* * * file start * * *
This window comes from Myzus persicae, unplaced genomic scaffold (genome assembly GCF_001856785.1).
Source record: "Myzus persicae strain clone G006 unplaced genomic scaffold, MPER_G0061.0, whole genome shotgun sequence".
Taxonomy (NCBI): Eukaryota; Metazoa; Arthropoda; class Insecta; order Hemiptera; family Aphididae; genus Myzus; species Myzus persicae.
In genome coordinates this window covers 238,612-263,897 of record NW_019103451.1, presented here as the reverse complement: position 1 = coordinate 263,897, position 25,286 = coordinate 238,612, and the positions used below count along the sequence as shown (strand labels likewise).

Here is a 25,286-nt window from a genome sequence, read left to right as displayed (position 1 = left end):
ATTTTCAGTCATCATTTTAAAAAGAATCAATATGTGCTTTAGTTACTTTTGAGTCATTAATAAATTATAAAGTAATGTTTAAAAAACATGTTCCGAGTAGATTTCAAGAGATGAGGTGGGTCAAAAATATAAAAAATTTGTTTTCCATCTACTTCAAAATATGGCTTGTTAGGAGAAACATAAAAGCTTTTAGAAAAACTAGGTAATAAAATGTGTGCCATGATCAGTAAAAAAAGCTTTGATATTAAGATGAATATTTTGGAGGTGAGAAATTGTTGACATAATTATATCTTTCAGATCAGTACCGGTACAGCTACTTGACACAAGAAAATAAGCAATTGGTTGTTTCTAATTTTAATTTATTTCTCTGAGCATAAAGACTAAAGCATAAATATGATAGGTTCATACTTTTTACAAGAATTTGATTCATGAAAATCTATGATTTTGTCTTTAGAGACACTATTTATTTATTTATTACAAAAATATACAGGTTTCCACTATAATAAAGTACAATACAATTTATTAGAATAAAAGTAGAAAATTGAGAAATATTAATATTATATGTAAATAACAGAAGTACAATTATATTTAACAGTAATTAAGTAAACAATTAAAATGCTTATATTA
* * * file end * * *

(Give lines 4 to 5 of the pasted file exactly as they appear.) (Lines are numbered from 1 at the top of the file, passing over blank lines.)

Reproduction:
In genome coordinates this window covers 238,612-263,897 of record NW_019103451.1, presented here as the reverse complement: position 1 = coordinate 263,897, position 25,286 = coordinate 238,612, and the positions used below count along the sequence as shown (strand labels likewise).

Here is a 25,286-nt window from a genome sequence, read left to right as displayed (position 1 = left end):